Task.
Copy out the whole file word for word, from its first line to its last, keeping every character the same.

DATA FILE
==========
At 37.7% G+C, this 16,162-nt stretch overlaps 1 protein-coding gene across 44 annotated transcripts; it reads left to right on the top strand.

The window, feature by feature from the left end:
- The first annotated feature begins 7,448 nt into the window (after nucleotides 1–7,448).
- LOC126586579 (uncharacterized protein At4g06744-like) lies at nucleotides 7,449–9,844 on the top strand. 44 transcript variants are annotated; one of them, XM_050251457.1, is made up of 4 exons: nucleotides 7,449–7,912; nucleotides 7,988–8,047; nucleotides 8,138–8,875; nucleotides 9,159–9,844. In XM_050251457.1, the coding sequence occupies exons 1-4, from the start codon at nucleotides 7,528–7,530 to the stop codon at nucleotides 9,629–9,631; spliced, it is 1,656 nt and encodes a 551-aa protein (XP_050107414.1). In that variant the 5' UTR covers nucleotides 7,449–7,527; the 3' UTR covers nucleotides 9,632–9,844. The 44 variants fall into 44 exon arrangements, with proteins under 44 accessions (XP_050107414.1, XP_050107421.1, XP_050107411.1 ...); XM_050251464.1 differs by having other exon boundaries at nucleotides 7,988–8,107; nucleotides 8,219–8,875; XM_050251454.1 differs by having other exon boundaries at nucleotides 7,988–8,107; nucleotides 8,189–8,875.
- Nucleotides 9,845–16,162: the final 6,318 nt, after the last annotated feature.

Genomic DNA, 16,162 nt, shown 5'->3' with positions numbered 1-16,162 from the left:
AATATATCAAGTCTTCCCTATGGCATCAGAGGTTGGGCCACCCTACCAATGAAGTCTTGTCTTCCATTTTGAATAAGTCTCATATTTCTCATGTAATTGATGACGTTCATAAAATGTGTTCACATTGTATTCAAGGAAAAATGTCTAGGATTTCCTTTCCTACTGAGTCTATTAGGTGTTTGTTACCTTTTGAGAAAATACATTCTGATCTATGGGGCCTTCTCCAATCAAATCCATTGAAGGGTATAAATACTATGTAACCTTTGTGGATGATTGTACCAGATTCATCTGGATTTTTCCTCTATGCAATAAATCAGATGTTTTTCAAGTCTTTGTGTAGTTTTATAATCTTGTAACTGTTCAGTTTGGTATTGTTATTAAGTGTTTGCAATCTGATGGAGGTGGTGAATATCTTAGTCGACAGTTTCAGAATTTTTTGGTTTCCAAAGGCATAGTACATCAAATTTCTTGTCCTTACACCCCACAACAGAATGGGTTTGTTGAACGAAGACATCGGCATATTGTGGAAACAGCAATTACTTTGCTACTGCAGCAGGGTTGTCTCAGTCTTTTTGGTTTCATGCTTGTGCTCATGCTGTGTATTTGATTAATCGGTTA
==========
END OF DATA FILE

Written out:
At 37.7% G+C, this 16,162-nt stretch overlaps 1 protein-coding gene across 44 annotated transcripts; it reads left to right on the top strand.

The window, feature by feature from the left end:
- The first annotated feature begins 7,448 nt into the window (after nucleotides 1–7,448).
- LOC126586579 (uncharacterized protein At4g06744-like) lies at nucleotides 7,449–9,844 on the top strand. 44 transcript variants are annotated; one of them, XM_050251457.1, is made up of 4 exons: nucleotides 7,449–7,912; nucleotides 7,988–8,047; nucleotides 8,138–8,875; nucleotides 9,159–9,844. In XM_050251457.1, the coding sequence occupies exons 1-4, from the start codon at nucleotides 7,528–7,530 to the stop codon at nucleotides 9,629–9,631; spliced, it is 1,656 nt and encodes a 551-aa protein (XP_050107414.1). In that variant the 5' UTR covers nucleotides 7,449–7,527; the 3' UTR covers nucleotides 9,632–9,844. The 44 variants fall into 44 exon arrangements, with proteins under 44 accessions (XP_050107414.1, XP_050107421.1, XP_050107411.1 ...); XM_050251464.1 differs by having other exon boundaries at nucleotides 7,988–8,107; nucleotides 8,219–8,875; XM_050251454.1 differs by having other exon boundaries at nucleotides 7,988–8,107; nucleotides 8,189–8,875.
- Nucleotides 9,845–16,162: the final 6,318 nt, after the last annotated feature.

Genomic DNA, 16,162 nt, shown 5'->3' with positions numbered 1-16,162 from the left:
AATATATCAAGTCTTCCCTATGGCATCAGAGGTTGGGCCACCCTACCAATGAAGTCTTGTCTTCCATTTTGAATAAGTCTCATATTTCTCATGTAATTGATGACGTTCATAAAATGTGTTCACATTGTATTCAAGGAAAAATGTCTAGGATTTCCTTTCCTACTGAGTCTATTAGGTGTTTGTTACCTTTTGAGAAAATACATTCTGATCTATGGGGCCTTCTCCAATCAAATCCATTGAAGGGTATAAATACTATGTAACCTTTGTGGATGATTGTACCAGATTCATCTGGATTTTTCCTCTATGCAATAAATCAGATGTTTTTCAAGTCTTTGTGTAGTTTTATAATCTTGTAACTGTTCAGTTTGGTATTGTTATTAAGTGTTTGCAATCTGATGGAGGTGGTGAATATCTTAGTCGACAGTTTCAGAATTTTTTGGTTTCCAAAGGCATAGTACATCAAATTTCTTGTCCTTACACCCCACAACAGAATGGGTTTGTTGAACGAAGACATCGGCATATTGTGGAAACAGCAATTACTTTGCTACTGCAGCAGGGTTGTCTCAGTCTTTTTGGTTTCATGCTTGTGCTCATGCTGTGTATTTGATTAATCGGTTA